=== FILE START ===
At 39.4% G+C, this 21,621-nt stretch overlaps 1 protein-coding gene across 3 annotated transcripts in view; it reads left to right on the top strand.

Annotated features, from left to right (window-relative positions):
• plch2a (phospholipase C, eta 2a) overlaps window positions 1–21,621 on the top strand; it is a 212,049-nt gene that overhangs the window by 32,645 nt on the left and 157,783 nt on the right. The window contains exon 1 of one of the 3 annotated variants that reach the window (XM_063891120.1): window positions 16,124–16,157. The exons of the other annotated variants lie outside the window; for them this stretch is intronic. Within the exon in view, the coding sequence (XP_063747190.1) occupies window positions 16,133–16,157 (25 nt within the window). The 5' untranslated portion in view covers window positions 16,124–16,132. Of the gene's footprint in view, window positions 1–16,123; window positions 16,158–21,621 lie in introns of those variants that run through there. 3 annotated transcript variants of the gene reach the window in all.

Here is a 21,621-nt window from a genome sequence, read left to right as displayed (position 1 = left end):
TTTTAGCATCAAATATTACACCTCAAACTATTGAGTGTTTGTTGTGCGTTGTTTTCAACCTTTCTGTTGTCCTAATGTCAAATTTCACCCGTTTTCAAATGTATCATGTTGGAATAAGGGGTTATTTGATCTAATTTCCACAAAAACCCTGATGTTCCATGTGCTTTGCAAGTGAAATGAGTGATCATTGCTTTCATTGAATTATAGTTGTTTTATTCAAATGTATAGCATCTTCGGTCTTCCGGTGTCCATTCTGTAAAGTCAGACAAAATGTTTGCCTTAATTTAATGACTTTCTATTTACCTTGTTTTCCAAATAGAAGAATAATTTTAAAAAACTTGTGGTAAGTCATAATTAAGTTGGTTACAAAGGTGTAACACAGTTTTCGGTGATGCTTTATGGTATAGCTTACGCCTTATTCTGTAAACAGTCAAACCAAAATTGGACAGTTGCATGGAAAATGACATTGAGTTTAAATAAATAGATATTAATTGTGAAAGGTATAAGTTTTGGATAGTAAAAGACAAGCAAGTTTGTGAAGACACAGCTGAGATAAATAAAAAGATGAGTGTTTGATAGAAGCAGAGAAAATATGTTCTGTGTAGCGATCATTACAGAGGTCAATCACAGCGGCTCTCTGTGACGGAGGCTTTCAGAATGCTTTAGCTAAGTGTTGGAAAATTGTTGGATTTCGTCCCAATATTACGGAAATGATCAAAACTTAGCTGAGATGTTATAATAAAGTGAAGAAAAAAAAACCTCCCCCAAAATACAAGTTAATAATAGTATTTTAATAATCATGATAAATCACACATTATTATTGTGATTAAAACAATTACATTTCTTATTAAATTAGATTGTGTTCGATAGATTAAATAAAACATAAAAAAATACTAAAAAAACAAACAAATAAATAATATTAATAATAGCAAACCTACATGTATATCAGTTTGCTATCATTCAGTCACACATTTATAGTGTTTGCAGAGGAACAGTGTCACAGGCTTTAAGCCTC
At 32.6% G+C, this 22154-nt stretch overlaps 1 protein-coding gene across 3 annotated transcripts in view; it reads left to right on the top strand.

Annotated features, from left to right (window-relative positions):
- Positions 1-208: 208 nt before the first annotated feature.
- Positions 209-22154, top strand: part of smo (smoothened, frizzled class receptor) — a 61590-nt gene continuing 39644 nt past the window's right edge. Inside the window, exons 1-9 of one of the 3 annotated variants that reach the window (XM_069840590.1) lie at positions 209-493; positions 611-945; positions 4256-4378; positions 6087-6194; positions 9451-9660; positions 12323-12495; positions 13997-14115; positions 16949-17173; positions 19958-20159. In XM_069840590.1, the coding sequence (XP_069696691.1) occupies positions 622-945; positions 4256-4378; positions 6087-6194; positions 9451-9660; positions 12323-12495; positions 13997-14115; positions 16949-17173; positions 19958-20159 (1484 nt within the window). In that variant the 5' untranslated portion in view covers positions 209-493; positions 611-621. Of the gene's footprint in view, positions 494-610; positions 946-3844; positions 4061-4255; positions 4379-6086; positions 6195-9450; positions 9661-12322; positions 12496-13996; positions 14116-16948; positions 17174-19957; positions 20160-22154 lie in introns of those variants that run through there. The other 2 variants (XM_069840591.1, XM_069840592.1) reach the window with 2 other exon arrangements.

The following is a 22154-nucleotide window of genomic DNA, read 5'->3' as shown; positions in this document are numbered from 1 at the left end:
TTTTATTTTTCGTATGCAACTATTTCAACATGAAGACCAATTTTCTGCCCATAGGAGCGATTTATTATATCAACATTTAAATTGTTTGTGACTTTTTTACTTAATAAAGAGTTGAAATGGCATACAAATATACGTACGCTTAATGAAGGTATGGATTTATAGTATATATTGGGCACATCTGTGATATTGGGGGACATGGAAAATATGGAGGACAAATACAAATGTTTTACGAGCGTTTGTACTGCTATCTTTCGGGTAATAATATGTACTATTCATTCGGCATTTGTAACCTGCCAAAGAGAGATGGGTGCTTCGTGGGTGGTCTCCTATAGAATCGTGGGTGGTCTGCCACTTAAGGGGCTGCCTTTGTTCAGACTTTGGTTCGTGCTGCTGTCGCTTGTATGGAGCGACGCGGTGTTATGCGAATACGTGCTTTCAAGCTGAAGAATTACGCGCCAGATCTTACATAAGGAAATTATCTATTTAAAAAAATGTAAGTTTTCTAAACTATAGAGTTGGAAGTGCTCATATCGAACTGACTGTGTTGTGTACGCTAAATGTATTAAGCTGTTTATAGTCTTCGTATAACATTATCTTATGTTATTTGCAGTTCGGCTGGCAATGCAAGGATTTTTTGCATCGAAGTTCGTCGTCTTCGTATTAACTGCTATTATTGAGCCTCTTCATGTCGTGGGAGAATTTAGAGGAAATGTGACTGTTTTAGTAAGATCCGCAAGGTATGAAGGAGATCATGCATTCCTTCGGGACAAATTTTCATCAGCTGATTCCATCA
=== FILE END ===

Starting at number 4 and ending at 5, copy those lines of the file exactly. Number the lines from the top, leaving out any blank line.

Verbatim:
Here is a 21,621-nt window from a genome sequence, read left to right as displayed (position 1 = left end):
TTTTAGCATCAAATATTACACCTCAAACTATTGAGTGTTTGTTGTGCGTTGTTTTCAACCTTTCTGTTGTCCTAATGTCAAATTTCACCCGTTTTCAAATGTATCATGTTGGAATAAGGGGTTATTTGATCTAATTTCCACAAAAACCCTGATGTTCCATGTGCTTTGCAAGTGAAATGAGTGATCATTGCTTTCATTGAATTATAGTTGTTTTATTCAAATGTATAGCATCTTCGGTCTTCCGGTGTCCATTCTGTAAAGTCAGACAAAATGTTTGCCTTAATTTAATGACTTTCTATTTACCTTGTTTTCCAAATAGAAGAATAATTTTAAAAAACTTGTGGTAAGTCATAATTAAGTTGGTTACAAAGGTGTAACACAGTTTTCGGTGATGCTTTATGGTATAGCTTACGCCTTATTCTGTAAACAGTCAAACCAAAATTGGACAGTTGCATGGAAAATGACATTGAGTTTAAATAAATAGATATTAATTGTGAAAGGTATAAGTTTTGGATAGTAAAAGACAAGCAAGTTTGTGAAGACACAGCTGAGATAAATAAAAAGATGAGTGTTTGATAGAAGCAGAGAAAATATGTTCTGTGTAGCGATCATTACAGAGGTCAATCACAGCGGCTCTCTGTGACGGAGGCTTTCAGAATGCTTTAGCTAAGTGTTGGAAAATTGTTGGATTTCGTCCCAATATTACGGAAATGATCAAAACTTAGCTGAGATGTTATAATAAAGTGAAGAAAAAAAAACCTCCCCCAAAATACAAGTTAATAATAGTATTTTAATAATCATGATAAATCACACATTATTATTGTGATTAAAACAATTACATTTCTTATTAAATTAGATTGTGTTCGATAGATTAAATAAAACATAAAAAAATACTAAAAAAACAAACAAATAAATAATATTAATAATAGCAAACCTACATGTATATCAGTTTGCTATCATTCAGTCACACATTTATAGTGTTTGCAGAGGAACAGTGTCACAGGCTTTAAGCCTC